Agnes Pelton: Desert Transcendentalist is the first solo exhibition devoted to Pelton (1881–1961), a pioneer of American abstraction, in 25 years. Consisting of 45 luminous canvases made between 1917 and 1961, the abstract art exhibition is a rare opportunity to experience Pelton’s profoundly spiritual body of work and to confirm her place in art history. Organized by the Phoenix Art Museum, it opens at the Whitney Museum of American Art in New York on March 13 and runs through June 21, 2020.
After originating at the Phoenix Art Museum, the exhibition was seen at the New Mexico Museum of Art, before coming to the Whitney Museum of American Art. Following the New York presentation, it will travel to the Palm Springs Art Museum, August 1–November 29, 2020.
Agnes Pelton harnessed abstract forms and shimmering veils of color to portray the spiritual enlightenment she experienced in dreams and meditation. Exposure to Wassily Kandinsky’s book, Concerning the Spiritual in Art, in which the Russian abstract painter called upon artists to express their inner, spiritual lives through abstract form, led Pelton to embrace abstraction.
Her depictions in the 1910s of dreamlike, single female figures communing with nature were well received. In the mid-1920s, she turned her attention away from this subject matter to focus on the unseen, spiritual world. Her concurrent move to Water Mill, Long Island, and subsequently to Cathedral City, a small community near Palm Springs, California, isolated her from the mainstream art world, which took little notice of her symbolic abstract paintings. Her greatest support came from the short-lived Transcendental Painting Group of New Mexico (1938-1942), a collection of artists who shared her belief that abstract art could transport viewers to enlightened realms. Not until her first retrospective in 1995 did her luminous images of transcendent enlightenment begin to receive their due.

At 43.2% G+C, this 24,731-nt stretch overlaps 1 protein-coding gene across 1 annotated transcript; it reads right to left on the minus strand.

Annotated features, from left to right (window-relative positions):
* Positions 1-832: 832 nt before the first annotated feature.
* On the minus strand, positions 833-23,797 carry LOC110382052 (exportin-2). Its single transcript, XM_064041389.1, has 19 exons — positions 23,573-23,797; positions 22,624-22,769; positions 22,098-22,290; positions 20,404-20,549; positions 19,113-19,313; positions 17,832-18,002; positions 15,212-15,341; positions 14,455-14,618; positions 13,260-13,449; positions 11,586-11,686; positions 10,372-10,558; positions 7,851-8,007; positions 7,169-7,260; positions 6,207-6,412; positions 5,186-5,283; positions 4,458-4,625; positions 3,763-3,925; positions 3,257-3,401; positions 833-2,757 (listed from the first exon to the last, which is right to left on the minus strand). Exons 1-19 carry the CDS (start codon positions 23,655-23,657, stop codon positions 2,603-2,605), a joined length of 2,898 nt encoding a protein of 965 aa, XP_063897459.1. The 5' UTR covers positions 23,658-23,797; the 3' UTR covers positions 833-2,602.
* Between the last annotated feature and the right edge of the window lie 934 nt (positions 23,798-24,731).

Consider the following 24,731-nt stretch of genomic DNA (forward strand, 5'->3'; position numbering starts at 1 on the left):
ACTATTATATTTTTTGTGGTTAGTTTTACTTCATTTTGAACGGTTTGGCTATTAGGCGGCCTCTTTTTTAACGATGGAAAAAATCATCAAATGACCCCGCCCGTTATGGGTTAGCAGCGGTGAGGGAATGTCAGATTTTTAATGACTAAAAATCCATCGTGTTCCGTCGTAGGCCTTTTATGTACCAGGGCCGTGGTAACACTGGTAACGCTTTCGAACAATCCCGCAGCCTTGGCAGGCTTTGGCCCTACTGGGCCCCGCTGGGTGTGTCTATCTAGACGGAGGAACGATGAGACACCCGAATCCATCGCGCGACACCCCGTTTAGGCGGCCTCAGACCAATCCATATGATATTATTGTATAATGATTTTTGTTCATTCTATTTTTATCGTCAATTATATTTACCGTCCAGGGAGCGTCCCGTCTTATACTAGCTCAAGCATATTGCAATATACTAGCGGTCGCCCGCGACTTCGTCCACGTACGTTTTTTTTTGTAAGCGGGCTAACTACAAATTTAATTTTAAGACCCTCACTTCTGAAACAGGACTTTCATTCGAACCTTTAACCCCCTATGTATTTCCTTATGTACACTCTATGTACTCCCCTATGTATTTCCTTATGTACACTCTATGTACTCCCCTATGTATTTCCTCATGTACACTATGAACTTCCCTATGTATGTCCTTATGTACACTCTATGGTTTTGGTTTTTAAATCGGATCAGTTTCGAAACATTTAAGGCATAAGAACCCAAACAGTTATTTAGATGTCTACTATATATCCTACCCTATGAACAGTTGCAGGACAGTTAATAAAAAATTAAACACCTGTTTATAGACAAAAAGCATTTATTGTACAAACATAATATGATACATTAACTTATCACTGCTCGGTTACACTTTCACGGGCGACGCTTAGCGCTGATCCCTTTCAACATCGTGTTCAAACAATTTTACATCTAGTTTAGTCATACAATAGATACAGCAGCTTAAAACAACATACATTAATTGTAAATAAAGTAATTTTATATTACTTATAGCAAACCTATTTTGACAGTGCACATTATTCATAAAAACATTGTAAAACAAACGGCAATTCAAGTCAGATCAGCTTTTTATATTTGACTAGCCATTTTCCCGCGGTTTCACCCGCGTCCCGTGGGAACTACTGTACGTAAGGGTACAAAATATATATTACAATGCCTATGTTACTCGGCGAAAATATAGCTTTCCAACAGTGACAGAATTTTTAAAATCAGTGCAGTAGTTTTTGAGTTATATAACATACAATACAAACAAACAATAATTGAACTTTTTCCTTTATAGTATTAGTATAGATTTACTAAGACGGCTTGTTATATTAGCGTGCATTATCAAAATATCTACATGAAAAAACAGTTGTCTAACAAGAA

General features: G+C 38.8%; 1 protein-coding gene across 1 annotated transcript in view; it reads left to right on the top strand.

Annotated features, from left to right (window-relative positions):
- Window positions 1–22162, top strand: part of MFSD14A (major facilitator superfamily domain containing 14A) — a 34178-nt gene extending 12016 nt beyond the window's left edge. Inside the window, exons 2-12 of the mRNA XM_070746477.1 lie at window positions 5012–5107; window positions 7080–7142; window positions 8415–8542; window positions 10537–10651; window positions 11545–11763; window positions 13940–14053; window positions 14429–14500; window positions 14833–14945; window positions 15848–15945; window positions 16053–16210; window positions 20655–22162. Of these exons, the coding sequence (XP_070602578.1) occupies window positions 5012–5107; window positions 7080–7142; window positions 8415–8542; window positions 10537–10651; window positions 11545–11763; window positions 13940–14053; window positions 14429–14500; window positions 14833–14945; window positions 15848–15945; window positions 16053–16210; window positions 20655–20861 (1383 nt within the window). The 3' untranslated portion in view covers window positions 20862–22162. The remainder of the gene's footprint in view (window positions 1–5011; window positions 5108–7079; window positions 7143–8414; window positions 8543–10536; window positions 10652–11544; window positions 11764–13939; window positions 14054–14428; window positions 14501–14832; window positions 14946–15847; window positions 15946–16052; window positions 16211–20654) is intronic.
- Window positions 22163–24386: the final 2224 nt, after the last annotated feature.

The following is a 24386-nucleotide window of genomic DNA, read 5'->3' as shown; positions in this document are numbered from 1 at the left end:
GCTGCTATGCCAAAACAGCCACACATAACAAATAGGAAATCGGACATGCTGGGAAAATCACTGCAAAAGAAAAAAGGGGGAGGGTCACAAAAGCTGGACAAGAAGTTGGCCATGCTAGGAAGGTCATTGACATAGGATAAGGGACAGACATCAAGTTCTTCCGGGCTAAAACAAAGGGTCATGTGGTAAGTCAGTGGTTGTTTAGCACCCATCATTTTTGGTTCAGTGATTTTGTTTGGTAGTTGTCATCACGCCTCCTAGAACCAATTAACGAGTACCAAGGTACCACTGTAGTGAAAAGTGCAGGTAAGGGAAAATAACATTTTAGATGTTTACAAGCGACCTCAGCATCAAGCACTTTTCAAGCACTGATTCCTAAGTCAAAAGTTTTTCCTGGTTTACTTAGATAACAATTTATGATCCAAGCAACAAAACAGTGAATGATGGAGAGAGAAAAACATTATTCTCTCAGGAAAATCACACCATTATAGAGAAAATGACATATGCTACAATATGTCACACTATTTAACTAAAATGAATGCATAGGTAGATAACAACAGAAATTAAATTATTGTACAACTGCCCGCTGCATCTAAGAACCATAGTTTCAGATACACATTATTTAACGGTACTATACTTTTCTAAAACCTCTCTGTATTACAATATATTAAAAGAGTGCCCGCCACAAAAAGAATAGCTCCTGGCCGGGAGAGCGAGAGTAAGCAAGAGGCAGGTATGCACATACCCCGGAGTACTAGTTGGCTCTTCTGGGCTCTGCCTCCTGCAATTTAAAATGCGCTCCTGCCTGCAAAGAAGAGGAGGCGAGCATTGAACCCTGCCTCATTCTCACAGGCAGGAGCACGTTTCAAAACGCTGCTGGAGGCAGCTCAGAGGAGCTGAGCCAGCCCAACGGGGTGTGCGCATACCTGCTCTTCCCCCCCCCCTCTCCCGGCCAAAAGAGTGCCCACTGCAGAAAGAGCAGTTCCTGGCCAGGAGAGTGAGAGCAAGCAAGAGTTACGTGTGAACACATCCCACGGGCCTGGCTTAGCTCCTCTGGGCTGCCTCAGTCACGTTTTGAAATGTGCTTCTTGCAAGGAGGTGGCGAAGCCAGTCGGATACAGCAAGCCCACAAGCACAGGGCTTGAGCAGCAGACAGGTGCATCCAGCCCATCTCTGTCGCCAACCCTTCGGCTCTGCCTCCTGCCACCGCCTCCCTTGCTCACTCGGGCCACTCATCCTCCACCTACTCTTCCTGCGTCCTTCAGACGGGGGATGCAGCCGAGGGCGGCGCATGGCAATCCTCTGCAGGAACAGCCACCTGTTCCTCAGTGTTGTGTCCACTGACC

Like Georgia O’Keeffe, a contemporary with whom she is sometimes compared, Pelton studied with Arthur Wesley Dow. Both artists shared an affinity for the landscapes of the Southwest. Agnes Pelton painted conventional desert landscapes and portraits to make a living, but she continued to hone her symbolic abstractions throughout her career. It was her abstract studies of earth and light and biomorphic compositions of delicate veils, shimmering stars, and atmospheric horizon lines that would eventually distinguish her body of work. Relatively unknown during her lifetime, Pelton and her work have remained underrepresented within the field of American art until today.
Pelton’s artistic breakthrough came in the mid-1920s with a series of works depicting intangible subject matter: air, light, water, and sound. Soon thereafter, Kandinsky’s insistence that art has an obligation to lead viewers to spiritual awareness merged with Pelton’s immersive study of Theosophy, the occult philosophy established in the United States in the late 19th century by Helena Blavatsky, which taught that humans are divine entities who desire to return to their spiritual home in the world beyond the material. Under the influence of these dual inspirations, Pelton modified her motifs, combining occult symbols such as stars, mountains, and fire with a formal vocabulary of curvilinear, geometric forms and layers of delicate color to symbolize the journey from earthly concerns to transcendent reality.